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GEOPHAGUS - The "earth-eater" family

Looking for a different type of cichlid to enhance your tank? 

One that's not too aggressive, and capable of growing to a good size without becoming a monster? Or perhaps you need a new and different specimen for a show tank? Take a look at the Geophagus family.

   What exactly are these Geophagus fish? The name is Latin for "earth eater", which means they forage for food by taking in big mouthfuls of sand or gravel and sifting it through their gills, eating whatever edible items are left behind. Don't confuse this with the destructive pit digging of other cichlids; a Geophagus will move a bit of gravel around but won't start any "landscaping" projects. 

   Another fascinating trait. They are mouthbreeders. After a pair of these fish spawn, the mother incubates the eggs in her mouth. After they hatch, the young fry continue to seek refuge inside the mother's mouth when threatened. When they are too large to fit inside, the mother will generally leave the youngsters to fend for themselves. This unusual habit is fascinating for those of you interested in breeding fish.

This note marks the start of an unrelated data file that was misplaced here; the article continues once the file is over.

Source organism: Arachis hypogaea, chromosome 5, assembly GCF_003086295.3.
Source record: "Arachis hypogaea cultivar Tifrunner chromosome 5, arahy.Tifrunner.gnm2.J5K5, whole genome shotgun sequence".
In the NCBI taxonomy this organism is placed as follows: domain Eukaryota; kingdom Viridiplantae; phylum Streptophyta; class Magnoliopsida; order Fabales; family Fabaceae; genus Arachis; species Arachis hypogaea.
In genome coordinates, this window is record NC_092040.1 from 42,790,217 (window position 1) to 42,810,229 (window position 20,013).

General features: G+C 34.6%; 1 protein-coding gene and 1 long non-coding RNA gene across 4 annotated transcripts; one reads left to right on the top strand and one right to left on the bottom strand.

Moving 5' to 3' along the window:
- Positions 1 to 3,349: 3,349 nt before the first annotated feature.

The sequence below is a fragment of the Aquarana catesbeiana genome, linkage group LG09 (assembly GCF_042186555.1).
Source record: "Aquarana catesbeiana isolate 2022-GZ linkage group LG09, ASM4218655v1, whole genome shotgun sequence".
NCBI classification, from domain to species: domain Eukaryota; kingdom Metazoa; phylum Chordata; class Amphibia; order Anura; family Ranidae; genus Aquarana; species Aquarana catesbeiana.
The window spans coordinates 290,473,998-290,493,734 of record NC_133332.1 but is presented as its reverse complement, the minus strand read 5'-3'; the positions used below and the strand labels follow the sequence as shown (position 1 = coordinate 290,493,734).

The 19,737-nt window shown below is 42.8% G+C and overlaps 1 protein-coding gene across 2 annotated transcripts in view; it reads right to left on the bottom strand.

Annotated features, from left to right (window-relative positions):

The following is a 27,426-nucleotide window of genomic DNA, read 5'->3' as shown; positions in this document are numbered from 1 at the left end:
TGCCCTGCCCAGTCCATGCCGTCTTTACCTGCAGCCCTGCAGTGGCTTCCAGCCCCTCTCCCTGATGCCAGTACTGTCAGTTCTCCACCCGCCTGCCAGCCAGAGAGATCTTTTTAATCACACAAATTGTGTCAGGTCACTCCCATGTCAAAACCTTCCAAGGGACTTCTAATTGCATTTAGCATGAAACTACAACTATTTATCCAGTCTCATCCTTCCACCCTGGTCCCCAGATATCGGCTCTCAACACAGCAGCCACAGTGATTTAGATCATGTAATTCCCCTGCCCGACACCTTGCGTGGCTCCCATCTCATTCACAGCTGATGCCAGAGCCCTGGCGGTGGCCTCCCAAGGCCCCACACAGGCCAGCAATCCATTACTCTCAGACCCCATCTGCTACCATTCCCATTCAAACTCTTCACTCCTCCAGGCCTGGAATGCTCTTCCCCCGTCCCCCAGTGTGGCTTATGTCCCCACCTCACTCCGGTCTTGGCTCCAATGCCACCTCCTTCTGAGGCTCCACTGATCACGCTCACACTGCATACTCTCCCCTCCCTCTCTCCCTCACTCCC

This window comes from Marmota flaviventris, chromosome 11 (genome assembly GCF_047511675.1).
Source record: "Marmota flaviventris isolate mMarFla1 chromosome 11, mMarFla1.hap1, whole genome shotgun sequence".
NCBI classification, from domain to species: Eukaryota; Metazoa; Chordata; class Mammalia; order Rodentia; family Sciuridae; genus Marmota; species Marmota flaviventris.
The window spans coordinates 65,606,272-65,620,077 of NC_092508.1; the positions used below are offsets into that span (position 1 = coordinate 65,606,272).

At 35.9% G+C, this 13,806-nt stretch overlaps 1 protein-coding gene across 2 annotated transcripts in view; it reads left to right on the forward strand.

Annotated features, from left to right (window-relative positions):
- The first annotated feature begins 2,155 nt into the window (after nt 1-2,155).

How many types of Geophagus are there? Probably several dozen; but only a few are imported or bred for the aquarium hobby. Here are a few types commonly available:

• Geo. Jurapari - The most popular type: a very peaceful green and silver fish that can grow to 8 inches or more in captivity and makes an excellent show specimen. 

• Geo. Braziliensis - Sometimes called the "pearl cichlid". As this fish matures, its scales become very iridescent, hence the name. This is an extremely pretty fish that is usually available. 

• Geo. Balzani - The oddball of the family, this green and yellow fish develops a very large rounded hump over its entire forehead when at maturity, giving a very unusual appearance. The males develop this hump; females do not. 

• Geo. Surinamensis - These are similar to the Jurapari in shape and proportion, but its colors are a stunning yellow and orange, with blue/green highlights and red coloration in the fins.

• Geo. Pellegrini - also called the Red Hump Geophagus, this attractive, iridescent green/blue fish develops a big, pointy red hump on its forehead when mature. Once again, males display this trait; females do not. Another intriguing specimen. 

   So, as you can see, there's a lot of appeal in this family of fish. A few of these beauties in your tank will generate some excitement and be a great "conversation” piece when friends drop in.


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